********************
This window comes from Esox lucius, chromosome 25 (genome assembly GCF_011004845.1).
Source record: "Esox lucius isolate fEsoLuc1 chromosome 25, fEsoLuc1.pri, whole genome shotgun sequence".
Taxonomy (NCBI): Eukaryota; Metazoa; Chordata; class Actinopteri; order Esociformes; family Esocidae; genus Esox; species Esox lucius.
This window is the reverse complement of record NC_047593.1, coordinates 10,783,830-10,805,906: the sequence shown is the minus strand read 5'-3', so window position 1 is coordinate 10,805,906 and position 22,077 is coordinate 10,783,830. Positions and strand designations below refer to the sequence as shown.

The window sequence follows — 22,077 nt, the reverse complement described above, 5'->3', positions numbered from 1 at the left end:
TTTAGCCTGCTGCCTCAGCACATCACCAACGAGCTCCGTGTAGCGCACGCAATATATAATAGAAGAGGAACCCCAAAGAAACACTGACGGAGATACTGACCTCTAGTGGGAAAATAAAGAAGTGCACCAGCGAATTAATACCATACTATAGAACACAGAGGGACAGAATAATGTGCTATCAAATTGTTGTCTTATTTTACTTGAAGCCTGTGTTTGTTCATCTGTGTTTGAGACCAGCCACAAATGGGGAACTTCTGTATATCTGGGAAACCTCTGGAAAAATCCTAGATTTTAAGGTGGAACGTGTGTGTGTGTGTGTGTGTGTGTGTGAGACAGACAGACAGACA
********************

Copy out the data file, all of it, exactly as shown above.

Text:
This window comes from Esox lucius, chromosome 25 (genome assembly GCF_011004845.1).
Source record: "Esox lucius isolate fEsoLuc1 chromosome 25, fEsoLuc1.pri, whole genome shotgun sequence".
Taxonomy (NCBI): Eukaryota; Metazoa; Chordata; class Actinopteri; order Esociformes; family Esocidae; genus Esox; species Esox lucius.
This window is the reverse complement of record NC_047593.1, coordinates 10,783,830-10,805,906: the sequence shown is the minus strand read 5'-3', so window position 1 is coordinate 10,805,906 and position 22,077 is coordinate 10,783,830. Positions and strand designations below refer to the sequence as shown.

The window sequence follows — 22,077 nt, the reverse complement described above, 5'->3', positions numbered from 1 at the left end:
TTTAGCCTGCTGCCTCAGCACATCACCAACGAGCTCCGTGTAGCGCACGCAATATATAATAGAAGAGGAACCCCAAAGAAACACTGACGGAGATACTGACCTCTAGTGGGAAAATAAAGAAGTGCACCAGCGAATTAATACCATACTATAGAACACAGAGGGACAGAATAATGTGCTATCAAATTGTTGTCTTATTTTACTTGAAGCCTGTGTTTGTTCATCTGTGTTTGAGACCAGCCACAAATGGGGAACTTCTGTATATCTGGGAAACCTCTGGAAAAATCCTAGATTTTAAGGTGGAACGTGTGTGTGTGTGTGTGTGTGTGTGTGAGACAGACAGACAGACA